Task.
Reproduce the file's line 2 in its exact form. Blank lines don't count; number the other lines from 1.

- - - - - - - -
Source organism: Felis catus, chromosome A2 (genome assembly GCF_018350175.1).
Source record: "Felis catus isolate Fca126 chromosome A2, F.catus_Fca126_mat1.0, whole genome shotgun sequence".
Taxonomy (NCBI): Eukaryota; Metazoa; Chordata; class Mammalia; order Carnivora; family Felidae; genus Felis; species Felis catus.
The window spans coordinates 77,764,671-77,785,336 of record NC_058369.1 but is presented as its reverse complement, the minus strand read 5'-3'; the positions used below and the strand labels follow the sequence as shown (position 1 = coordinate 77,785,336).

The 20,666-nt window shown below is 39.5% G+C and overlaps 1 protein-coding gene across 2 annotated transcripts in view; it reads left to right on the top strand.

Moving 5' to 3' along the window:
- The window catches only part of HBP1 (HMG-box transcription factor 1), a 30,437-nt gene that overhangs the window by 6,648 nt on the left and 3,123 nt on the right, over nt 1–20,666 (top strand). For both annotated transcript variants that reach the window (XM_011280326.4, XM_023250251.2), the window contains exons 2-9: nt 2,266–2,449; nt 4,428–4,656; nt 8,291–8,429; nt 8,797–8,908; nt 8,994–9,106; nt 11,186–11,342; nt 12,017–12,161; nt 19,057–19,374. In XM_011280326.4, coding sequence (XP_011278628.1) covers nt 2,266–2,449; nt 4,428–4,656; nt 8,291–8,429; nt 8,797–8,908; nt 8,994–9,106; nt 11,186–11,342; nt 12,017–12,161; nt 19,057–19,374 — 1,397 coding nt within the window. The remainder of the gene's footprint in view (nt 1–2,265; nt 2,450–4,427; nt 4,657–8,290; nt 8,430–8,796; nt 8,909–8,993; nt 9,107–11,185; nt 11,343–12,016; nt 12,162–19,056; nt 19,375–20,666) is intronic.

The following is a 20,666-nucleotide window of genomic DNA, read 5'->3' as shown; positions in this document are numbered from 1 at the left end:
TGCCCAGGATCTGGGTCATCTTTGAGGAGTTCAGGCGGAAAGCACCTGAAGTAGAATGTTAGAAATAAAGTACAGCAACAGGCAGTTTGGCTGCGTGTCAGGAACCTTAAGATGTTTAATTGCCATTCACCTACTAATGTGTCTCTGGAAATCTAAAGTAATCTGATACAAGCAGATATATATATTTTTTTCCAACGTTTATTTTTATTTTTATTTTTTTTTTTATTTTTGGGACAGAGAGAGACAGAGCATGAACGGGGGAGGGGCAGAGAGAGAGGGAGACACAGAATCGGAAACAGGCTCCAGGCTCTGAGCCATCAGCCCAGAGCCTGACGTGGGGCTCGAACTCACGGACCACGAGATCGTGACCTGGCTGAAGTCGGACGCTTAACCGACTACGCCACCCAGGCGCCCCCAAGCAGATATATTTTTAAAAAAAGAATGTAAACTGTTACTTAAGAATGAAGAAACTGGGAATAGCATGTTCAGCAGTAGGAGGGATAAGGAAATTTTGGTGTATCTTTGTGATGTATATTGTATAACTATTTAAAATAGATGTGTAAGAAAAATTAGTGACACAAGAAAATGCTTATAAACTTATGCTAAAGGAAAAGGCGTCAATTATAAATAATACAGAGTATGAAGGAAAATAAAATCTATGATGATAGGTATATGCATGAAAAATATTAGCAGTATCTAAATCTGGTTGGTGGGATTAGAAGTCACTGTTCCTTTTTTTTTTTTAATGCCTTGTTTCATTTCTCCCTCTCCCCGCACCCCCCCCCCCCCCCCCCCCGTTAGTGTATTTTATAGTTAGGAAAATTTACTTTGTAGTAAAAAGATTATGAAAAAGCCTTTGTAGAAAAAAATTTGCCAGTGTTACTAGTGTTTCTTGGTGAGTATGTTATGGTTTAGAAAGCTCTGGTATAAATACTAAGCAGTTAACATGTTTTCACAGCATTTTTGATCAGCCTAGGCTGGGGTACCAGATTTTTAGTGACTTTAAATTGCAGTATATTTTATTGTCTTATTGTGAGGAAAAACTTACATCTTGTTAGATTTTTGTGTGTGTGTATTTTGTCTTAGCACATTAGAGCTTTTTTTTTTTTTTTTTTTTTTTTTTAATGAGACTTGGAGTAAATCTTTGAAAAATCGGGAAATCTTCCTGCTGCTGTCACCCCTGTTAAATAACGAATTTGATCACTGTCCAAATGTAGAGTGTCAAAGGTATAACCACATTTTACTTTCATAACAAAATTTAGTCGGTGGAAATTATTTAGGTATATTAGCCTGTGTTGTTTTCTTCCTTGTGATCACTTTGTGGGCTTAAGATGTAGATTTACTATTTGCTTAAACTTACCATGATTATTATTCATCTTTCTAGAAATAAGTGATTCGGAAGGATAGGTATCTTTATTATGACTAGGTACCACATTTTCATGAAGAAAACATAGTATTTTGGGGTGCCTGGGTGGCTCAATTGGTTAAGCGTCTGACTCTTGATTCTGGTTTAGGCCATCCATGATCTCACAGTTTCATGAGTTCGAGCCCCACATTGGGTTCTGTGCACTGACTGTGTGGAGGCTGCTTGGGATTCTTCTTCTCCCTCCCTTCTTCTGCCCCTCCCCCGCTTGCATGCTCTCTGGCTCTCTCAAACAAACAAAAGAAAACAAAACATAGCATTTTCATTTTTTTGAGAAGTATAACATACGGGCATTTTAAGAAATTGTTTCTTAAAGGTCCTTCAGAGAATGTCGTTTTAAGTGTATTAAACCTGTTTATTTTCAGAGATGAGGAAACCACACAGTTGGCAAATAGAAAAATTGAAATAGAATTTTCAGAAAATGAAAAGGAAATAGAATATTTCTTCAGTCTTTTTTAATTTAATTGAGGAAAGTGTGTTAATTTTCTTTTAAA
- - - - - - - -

Source record: "Felis catus isolate Fca126 chromosome A2, F.catus_Fca126_mat1.0, whole genome shotgun sequence".